It’s not every day that you see any sort of 737 in the Museum of Flight parking lot – Photo: Bernie Leighton | AirlineReporter
Over the past few years, Alaska Airlines has been making gradual enhancements to its overall product. New seats from Recaro, in-seat power, Wi-Fi from Gogo, Starbucks coffee, and tablet-based in-flight entertainment (IFE). These improvements have all come together to create a product Alaska is calling Alaska Beyond. The most noticeable addition to their product is improving upon their dining options.
To complete the Alaska Beyond project (the last few aircraft will be reconfigured by the end of April), Alaska decided to have a party. Now, that’d be great on its own, but they made it even more impressive by taking a 737-990ER (N462AS, if you wondered) out of service for a day, and gave a two-hour demonstration of the product in flight. Who was to attend? Well, media, stakeholders in the Alaska Beyond product (including Tom Douglas, three-time James Beard award-winning chef), and Alaska’s 0.01% top-tier frequent flyers.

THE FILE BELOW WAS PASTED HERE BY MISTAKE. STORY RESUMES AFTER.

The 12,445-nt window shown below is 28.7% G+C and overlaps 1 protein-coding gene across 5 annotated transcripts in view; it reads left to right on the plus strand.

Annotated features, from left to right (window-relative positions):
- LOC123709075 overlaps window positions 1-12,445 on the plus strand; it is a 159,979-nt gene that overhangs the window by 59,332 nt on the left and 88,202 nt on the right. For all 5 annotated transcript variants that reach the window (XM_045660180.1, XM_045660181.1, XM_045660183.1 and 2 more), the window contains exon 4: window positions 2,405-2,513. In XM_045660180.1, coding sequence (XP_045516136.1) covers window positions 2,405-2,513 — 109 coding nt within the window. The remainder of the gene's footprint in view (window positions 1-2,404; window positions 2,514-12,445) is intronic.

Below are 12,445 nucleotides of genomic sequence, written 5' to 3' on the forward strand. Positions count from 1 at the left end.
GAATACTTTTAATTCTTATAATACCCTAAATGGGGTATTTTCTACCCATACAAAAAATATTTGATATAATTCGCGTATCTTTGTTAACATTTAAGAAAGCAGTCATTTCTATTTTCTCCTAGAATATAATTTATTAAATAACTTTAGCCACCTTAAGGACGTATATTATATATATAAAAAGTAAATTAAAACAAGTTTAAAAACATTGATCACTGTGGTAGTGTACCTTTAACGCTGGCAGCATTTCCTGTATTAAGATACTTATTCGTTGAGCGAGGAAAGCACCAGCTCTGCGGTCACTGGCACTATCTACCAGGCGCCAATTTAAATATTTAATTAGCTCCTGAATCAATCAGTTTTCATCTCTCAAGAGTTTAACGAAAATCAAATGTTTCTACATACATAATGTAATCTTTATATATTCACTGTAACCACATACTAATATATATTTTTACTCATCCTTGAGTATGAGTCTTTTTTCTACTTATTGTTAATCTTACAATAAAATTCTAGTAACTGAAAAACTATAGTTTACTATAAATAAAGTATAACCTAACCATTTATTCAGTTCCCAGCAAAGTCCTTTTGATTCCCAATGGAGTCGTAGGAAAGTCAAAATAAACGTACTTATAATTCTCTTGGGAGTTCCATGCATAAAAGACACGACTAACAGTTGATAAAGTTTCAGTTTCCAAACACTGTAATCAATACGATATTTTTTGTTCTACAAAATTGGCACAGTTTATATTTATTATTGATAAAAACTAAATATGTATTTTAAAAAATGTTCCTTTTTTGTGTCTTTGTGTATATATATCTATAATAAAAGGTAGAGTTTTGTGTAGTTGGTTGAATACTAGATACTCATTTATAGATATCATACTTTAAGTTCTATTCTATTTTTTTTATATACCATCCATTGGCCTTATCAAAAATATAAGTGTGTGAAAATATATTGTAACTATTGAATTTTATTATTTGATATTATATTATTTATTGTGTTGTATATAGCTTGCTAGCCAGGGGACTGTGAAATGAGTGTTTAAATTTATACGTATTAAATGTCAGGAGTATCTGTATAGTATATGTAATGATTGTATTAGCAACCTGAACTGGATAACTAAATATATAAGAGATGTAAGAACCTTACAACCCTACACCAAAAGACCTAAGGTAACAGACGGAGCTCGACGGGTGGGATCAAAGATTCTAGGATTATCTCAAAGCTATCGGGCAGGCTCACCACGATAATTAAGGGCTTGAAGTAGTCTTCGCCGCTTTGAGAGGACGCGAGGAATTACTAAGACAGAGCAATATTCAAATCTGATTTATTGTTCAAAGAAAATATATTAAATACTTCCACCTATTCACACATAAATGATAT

Seattle-area winery Chateau Ste. Michelle has formed a new partnership with Alaska Airlines – Photo: Bernie Leighton | AirlineReporter
Inside the Museum of Flight at Boeing Field, Alaska got the party started with wine from their newest partner, Chateau Ste. Michelle, along with Beecher’s cheese.
After enjoying the ground party, we were ready to head into the sky. We began to head back to the parking lot (yes, the parking lot) to embark on our flight.
Continue reading Going Above & Beyond: Taking a Flight to Nowhere to Check out Alaska Airlines’ Passenger Product
Alaska Airlines first Boeing 737-900ER (N402AS) is seen at Seattle-Tacoma International Airport. Image from Alaska Airlines.
Yesterday, Alaska Airlines introduced their first Boeing 737-900ER. This aircraft is the newest that is in production for the 737 family and adds a number of firsts for the airline.